The Christmas of 1644 was a bleak time. England was embroiled in a bitter civil war that had already lasted over two years, with a consequent breakdown of law and order and social norms. Bury St Edmunds formed part of the ‘Eastern Association’, which backed Parliament against King Charles I, but the town’s corporation was divided between Royalists and Parliamentarians, as were the local gentry who normally governed the town’s local politics. People eyed their neighbours with suspicion – and more than suspicion; in the coming months, accusations of witchcraft would explode into the open with the largest series of witch trials ever conducted in England at the Bury Assizes in the summer of 1645. Bury’s godly (Puritan) community was in the ascendant, imposing plain worship in the parish churches, but a significant population with Royalist sympathies bristled at the imposition of Puritan discipline, especially Parliament’s insistence that the last Wednesday of every month should be a day of fasting and repentance. Because in 1644, the last Wednesday in December was Christmas Day.
Contrary to popular belief, Oliver Cromwell did not ‘ban Christmas’; it was Charles I, in fact, who agreed to make the last Wednesday of every month a fast day, thereby implicitly banning Christmas. But whether Christmas would be included in the fast was not tested until 1644. On top of this, Puritans believed the celebration of Christmas was an idolatrous relic of popery because it was an arbitrary date in the calendar that did not correspond to the Lord’s Day (Sunday) which people used as an excuse to feast and get drunk. As far as most Puritans were concerned, Christmas was a superstitious observance of times and seasons that belonged in the dark Catholic past (although it was not until 1647 that Parliament formally ‘banned Christmas’ by statute).
One way in which Parliament wanted to send the message that Christmas was an ordinary day like any other was by compelling shops to open on Christmas Day. This became the focus of the unrest in Bury St Edmunds, where on 25 December 1644 apprentice boys ran riot, smashing the open wooden shutters of any shop that dared open on Christmas Day (this was in the days when most shops literally ‘opened’ by lowering a suspended wooden shutter into the street, where shopkeepers would display their wares). Apprentice boys were traditionally associated with festive misrule such as mummers’ plays, so it is not especially surprising that they were leaders of the riot – not to mention the fact that the abolition of Christmas meant that they got no day off!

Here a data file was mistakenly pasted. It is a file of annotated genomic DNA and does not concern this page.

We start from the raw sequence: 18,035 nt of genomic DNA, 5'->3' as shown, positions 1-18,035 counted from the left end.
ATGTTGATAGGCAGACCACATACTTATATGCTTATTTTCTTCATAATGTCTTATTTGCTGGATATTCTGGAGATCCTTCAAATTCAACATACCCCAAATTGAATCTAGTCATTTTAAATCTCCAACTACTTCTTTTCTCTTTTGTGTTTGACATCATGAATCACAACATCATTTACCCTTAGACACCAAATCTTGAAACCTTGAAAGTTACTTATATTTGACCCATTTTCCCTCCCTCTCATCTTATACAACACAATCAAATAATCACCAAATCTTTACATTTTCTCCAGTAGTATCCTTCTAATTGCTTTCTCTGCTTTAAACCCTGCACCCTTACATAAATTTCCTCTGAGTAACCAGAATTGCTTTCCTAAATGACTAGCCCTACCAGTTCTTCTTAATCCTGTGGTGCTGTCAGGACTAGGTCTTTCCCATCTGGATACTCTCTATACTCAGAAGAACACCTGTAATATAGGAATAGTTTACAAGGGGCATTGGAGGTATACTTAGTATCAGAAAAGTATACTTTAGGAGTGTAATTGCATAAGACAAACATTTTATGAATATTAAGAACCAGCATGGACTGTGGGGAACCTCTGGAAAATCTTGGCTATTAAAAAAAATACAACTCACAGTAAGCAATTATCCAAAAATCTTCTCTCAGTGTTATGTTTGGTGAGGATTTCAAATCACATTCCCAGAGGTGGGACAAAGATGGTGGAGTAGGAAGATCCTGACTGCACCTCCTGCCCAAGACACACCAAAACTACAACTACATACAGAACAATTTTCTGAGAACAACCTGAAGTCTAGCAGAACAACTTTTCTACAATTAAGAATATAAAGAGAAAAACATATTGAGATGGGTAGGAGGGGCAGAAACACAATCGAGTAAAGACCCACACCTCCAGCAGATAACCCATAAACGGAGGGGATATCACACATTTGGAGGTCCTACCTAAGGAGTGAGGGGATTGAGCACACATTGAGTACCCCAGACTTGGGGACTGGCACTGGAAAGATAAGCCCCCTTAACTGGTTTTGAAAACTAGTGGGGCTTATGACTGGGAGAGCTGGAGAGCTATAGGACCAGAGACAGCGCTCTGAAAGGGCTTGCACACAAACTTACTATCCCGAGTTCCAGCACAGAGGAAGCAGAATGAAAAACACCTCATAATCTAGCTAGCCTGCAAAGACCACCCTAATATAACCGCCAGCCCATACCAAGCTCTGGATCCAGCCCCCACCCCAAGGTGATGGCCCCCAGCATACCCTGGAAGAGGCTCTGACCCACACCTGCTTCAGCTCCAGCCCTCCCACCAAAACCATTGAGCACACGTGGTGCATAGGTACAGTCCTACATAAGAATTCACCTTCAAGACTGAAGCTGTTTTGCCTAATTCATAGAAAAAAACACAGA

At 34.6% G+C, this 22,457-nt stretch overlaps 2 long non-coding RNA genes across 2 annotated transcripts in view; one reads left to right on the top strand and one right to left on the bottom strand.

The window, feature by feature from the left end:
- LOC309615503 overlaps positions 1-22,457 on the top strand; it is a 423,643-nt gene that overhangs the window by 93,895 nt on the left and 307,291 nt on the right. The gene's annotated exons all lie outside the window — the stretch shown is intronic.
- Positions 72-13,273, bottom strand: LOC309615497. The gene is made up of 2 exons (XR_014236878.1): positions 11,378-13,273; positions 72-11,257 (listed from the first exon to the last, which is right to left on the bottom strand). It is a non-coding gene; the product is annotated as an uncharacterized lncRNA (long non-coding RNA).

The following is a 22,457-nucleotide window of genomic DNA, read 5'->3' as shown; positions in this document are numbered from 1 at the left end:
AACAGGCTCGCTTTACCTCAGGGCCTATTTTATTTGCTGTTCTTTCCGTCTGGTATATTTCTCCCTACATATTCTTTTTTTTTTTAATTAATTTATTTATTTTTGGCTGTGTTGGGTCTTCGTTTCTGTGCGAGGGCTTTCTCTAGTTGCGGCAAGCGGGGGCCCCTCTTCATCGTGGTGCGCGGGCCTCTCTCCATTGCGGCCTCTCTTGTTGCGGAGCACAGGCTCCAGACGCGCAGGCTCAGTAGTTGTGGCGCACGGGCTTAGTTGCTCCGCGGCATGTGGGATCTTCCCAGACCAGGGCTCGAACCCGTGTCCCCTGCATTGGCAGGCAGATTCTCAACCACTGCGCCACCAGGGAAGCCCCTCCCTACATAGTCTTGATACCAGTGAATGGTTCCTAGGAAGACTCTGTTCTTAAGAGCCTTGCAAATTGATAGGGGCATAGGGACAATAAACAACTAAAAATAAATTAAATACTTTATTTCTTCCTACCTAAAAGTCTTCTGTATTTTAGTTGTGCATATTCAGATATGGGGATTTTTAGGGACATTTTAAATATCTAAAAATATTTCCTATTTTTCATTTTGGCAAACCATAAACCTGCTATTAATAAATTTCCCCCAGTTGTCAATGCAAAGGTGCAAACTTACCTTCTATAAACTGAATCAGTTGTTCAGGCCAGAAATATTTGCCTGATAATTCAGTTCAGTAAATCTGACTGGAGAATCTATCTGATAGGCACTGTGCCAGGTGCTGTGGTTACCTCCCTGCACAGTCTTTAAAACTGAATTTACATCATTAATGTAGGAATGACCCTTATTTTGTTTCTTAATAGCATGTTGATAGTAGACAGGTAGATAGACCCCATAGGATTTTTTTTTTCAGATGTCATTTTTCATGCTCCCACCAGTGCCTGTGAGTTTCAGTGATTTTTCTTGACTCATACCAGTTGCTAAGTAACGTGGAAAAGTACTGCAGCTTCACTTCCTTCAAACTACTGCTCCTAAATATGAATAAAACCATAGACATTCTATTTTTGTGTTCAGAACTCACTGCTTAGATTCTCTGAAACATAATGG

In response to the imposition of the Puritan ‘Directory of Public Worship’ to replace The Book of Common Prayer in 1646, there was a further riot in Bury. Apprentice boys assembled to force shops to close, and when ordered to disperse by a magistrate and constables, scuffles broke out. However, the authorities managed to put down the disorder. A pamphlet of the time reported that the ‘bloody designs’ of the ‘malignant party … against the people of God, and the members of Jesus Christ … were frustrated, [and] their mischievous design, in case that any one of them should presume to open their shops on Christmas Day, and to that end had prepared divers weapons for the execution of the same’. But a further riot broke out the next year, in 1647.
In retrospect, these later riots had more ominous overtones, since May 1648 would see the eruption of an actual armed rebellion against Parliamentarian rule in the town focussed on May Day, another traditional holiday. As the initial enthusiasm for Parliamentarian rule waned, Royalist sympathisers among the West Suffolk gentry were getting bolder in subverting the new order; perhaps the only reason serious violence did not erupt at Christmas 1646 was that the middle of winter is not the best time to launch a rebellion…
Bury St Edmunds was not the only town where pro-Christmas riots occurred in the 1640, but its unrest was among the most prominent in the country. These incidents are historically important because they illustrate the extent to which towns like Bury – apparently deep in solidly Parliamentarian territory – remained bitterly divided right the way through the Wars of the Three Kingdoms.